Annual conference: the value of English and our oldest delegate
14 May 2014

Hard to describe our second major session of the day, save to say that it was an interesting romp through a not-too-distant future where everything we do is connected and children born post-2002 expect things to be entirely interactive and think nothing of hacking into their toys.

Opinions have been rather mixed on this session, with some delegates slightly bemused about how to apply the information to work, and others having thoroughtly enjoyed it.

In the latter camp was Suzanne Sparrow, owner of her own school in Devon and undoubtedly the oldest delegate in the room, at the age of 89. "I am really enjoying this: somebody else usually comes but she couldn't this year so I thought I'd come instead. It's really interesting and I particularly enjoyed the technology briefing although I wasn't expecting to."

The other major session of the morning had three experts in the English Language market: Anna Searle of the British Council, Samuel Vetrek of Student Marketing and Michael Carrier of Cambridge English Language Assessment. What followed was a really interesting sprint through facts and figures to do with English worldwide.

Anna said it was a time of significant growth for English, with 1 in 4 speaking the language across the world. 1.5bn were learning the language which was expected to rise to 1.9bn by 2020.

She said there were three channels to learning – public education, private education and self access, the last of which was growing. The largest learner markets were India (311.6m) and China (218m). Emerging economies and developed countries recognized the economic value of producing large numbers of skilled graduates able to communicate in English and this was starting to influence government and educational policy.It was a common language for trade, convenience and dialogue.

Students wanted English for social networking, access to HE and career prospects. "Improved English skills give the government more money to invest in English training, and English skills drive up salaries," she said. In addition, corporates needed English skills and wanted to employ people who already had those skills.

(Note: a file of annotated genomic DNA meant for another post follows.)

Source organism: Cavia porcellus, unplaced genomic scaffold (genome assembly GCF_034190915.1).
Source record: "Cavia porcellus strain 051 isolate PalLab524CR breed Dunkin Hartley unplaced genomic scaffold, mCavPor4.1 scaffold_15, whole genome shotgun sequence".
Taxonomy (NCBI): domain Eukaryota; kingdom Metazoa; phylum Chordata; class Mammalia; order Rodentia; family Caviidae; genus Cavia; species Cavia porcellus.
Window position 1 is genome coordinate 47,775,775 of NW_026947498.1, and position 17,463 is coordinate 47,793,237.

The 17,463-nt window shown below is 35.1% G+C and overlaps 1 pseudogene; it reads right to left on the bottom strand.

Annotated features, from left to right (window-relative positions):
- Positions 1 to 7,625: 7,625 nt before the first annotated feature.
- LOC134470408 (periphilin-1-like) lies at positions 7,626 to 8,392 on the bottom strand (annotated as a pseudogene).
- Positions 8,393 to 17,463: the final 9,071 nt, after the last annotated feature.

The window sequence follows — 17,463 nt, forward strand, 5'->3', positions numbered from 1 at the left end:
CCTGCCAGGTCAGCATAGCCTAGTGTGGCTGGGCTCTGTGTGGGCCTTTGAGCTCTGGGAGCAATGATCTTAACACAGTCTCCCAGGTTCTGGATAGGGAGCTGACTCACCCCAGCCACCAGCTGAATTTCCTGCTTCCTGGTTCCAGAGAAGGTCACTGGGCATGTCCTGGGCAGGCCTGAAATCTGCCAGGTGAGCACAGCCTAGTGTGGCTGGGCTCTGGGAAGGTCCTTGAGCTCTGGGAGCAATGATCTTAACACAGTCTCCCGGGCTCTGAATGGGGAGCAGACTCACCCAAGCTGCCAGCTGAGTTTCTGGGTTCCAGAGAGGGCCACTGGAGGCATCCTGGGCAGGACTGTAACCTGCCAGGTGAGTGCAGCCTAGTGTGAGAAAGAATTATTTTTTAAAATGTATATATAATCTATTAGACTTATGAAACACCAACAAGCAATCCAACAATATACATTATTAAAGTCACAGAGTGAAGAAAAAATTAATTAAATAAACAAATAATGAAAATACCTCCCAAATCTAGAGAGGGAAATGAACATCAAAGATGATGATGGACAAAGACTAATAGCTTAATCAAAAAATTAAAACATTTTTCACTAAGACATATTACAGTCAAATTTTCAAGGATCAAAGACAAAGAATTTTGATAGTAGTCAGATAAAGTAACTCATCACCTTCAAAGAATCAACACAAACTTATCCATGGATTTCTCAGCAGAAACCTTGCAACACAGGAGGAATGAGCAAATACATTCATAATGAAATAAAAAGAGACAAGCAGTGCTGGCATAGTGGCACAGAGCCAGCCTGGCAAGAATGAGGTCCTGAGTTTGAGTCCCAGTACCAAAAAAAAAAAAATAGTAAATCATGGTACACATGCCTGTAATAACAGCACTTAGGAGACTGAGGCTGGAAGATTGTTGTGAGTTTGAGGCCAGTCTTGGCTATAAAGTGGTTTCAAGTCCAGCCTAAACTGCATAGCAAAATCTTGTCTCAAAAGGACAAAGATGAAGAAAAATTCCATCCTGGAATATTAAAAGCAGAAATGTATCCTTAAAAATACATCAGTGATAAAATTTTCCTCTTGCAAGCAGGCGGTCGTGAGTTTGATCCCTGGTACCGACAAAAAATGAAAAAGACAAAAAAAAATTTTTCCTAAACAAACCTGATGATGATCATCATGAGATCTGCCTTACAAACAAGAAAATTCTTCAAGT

Teacher education courses were important.

Samuel Vetrak said export driven economies required English and 55 per cent of non native English pseaking employees use the language every day at work, with 75 per cent of world mail written in English."

"The more people speak English the better life they have," he said, in terms of well-being, social, financial and education.

However, he said the market was now quite saturated and people needed high proficiency, and centres might in future look not at volume of students but other products. "It's much more English for juniors, younger age groups for specific purposes."

Michael Carrier said there was a high demand from citizens and high aspirations for employment, mobility and education, with low outcome from schools systems. Teachers needed to be upskilled and students needed to spend more time – two hours a week in school was not enough.

He said people wanted 21st century skills -- not just English but what's wrapped around it "like snakes and ladders". These included creativity, critical thinking collaboration and communications.

This had implications for schools thinking about students' perceptions of what they needed.

English as a medim of introduction in universities was going to "washback" into secondary schools, opening up new markets but would need new training for those delivering courses.

He also talked about digital learning trends and how that would change the role of teacher and design of courses and classroom, and how employers demanded staff with all these skills. Learners had technology in their hands at all times.

He talked also of competition from Google Glasses and Google Translate changing the ways we teach. "It's going to change how we create value for them and they create value for us."



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